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Type: Theses
Title: Radar measurements of gravity wave characteristics in the MLT
Author: Spargo, Andrew John
Issue Date: 2016
School/Discipline: School of Physical Sciences
Abstract: This thesis examines medium frequency (MF) partial reflection and very high frequency (VHF) meteor radar estimates of wind variances and covariances in the altitude range 70-100 km. The quantities estimated form the components of the Reynolds Stress Tensor (RST) for an atmospheric flow; non-zero values of them are are considered to arise in the presence of propagating gravity waves and/or turbulence. Vertical fluxes of horizontal momentum, which correspond to the covariance of horizontal and vertical wind fluctuations, are of particular interest. A 14-year data set of Full Correlation Analysis (FCA) velocities from the large-aperture Buckland Park MF radar was firstly probed for long-term trends in wind variance. A negative trend in the wind variance due to waves with periods in the range 20-480 minutes during summer was found to coincide with a weakening of the wind jet around 70 km altitude. This result adds to a very limited collection of studies of gravity wave activity trends in the middle-upper atmosphere. Potential biases in a number of RST component measurement techniques were then investigated. A simple computer model was created, in which the spatio-temporal distributions of effective beam positions (EBPs) from multi-beam MF Doppler and meteor radar experiments were used to estimate the RST components of a gravity wave field with known input parameters. Systematic biases were found in both techniques if insufficient integration times were used. These biases could be removed entirely from the meteor technique by increasing the integration time, although the Doppler techniques slightly underestimated horizontal variances and horizontal-vertical covariances, and overestimated vertical variances, regardless. However, the Doppler estimates, especially vertical-horizontal covariances, were seen to be substantially less affected by random errors than the meteor estimates. RST components from historical multi-beam MF Doppler campaigns were then estimated. Hybrid Doppler Interferometry (HDI) had been applied during these campaigns to estimate the EBP. The results were compared with those obtained from a simpler older technique (in which interferometric measurements of the beam position were not available), and were found to be in reasonable agreement. Noteably, the results also indicate that reasonable RST component estimates can be attained by simply applying interferometry to a vertically transmitted beam. A setup of a similar multi-beam MF Doppler experiment using the Buckland Park radar is then described, along with the procedure used to correct for receiver gain differences. It is intended that this configuration will be used in future, in conjunction with the co-located meteor radar, for an intercomparison of MF and meteor radar estimates of RST terms.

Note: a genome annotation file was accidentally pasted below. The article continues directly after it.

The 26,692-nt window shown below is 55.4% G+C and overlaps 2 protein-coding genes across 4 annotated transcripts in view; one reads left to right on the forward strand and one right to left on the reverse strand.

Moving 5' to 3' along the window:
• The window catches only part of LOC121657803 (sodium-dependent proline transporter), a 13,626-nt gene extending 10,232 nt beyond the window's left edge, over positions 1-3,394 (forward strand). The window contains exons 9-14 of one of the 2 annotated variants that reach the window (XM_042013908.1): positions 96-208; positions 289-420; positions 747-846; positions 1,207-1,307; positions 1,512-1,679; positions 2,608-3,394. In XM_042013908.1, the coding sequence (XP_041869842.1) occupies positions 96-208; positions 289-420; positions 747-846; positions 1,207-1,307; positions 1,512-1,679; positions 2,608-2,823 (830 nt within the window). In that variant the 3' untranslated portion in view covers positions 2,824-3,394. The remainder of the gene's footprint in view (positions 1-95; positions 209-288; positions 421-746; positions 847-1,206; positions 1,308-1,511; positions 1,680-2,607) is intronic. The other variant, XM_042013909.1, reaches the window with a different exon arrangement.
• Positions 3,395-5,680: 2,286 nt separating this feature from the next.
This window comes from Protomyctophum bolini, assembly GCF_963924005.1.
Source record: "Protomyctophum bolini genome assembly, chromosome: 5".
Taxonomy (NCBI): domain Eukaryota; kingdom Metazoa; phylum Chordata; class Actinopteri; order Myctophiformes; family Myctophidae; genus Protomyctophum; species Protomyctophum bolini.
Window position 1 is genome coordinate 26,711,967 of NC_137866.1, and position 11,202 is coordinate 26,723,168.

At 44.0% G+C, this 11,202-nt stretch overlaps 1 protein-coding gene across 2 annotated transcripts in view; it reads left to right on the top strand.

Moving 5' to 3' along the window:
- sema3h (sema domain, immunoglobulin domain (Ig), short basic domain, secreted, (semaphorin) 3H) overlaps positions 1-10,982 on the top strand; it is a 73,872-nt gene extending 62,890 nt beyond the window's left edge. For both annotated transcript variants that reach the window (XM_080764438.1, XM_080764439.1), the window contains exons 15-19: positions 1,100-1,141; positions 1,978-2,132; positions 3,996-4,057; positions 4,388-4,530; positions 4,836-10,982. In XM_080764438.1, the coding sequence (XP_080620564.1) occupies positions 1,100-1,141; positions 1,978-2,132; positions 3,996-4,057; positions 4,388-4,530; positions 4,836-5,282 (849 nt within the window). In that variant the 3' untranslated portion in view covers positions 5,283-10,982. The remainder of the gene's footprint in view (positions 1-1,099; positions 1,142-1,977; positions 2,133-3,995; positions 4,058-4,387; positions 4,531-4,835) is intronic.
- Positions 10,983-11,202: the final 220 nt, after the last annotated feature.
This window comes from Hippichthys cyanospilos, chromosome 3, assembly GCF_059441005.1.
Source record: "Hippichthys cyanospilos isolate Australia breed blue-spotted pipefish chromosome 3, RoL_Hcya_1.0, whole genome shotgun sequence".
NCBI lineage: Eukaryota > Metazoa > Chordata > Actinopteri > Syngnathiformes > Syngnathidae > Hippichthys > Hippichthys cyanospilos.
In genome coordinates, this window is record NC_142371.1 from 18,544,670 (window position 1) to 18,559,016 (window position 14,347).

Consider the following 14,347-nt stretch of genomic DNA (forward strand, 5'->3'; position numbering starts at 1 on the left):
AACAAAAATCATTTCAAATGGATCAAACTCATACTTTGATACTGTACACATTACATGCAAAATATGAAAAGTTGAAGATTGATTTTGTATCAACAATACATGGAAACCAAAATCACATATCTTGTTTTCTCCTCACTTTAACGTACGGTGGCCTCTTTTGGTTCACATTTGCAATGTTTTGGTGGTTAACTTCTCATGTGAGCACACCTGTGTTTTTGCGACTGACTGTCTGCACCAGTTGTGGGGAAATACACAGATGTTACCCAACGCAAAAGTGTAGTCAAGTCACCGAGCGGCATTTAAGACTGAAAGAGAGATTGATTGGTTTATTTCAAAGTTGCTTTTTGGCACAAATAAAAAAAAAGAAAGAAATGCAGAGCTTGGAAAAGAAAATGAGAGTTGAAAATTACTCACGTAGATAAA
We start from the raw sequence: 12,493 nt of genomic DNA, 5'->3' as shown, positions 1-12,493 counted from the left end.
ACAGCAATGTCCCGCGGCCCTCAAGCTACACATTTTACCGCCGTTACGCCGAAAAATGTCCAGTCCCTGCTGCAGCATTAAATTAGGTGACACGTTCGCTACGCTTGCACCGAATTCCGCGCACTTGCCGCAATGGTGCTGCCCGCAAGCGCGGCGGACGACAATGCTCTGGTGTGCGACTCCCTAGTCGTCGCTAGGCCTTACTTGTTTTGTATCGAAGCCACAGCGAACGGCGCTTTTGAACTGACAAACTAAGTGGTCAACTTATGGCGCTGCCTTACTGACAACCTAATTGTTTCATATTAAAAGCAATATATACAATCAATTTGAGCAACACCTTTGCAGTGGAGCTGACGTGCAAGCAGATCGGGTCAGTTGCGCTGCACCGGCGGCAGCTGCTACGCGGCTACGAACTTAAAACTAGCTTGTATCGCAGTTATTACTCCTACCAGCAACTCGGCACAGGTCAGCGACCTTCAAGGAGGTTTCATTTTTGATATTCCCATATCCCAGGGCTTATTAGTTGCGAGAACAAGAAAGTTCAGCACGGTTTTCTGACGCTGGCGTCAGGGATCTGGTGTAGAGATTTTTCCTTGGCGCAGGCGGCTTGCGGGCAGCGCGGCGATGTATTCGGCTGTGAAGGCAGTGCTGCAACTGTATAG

Advisor: Reid, Iain Murray
MacKinnon, Andrew D.
Dissertation Note: Thesis (M.Phil.) -- University of Adelaide, School of Physical Sciences, 2016.
Keywords: Mesosphere-lower-Thermosphere
gravity wave momentum fluxes
MF radar
meteor radar
long-term trends
Provenance: This electronic version is made publicly available by the University of Adelaide in accordance with its open access policy for student theses. Copyright in this thesis remains with the author. This thesis may incorporate third party material which has been used by the author pursuant to Fair Dealing exceptions. If you are the owner of any included third party copyright material you wish to be removed from this electronic version, please complete the take down form located at:
DOI: 10.4225/55/59015b841b883
Appears in Collections:Research Theses

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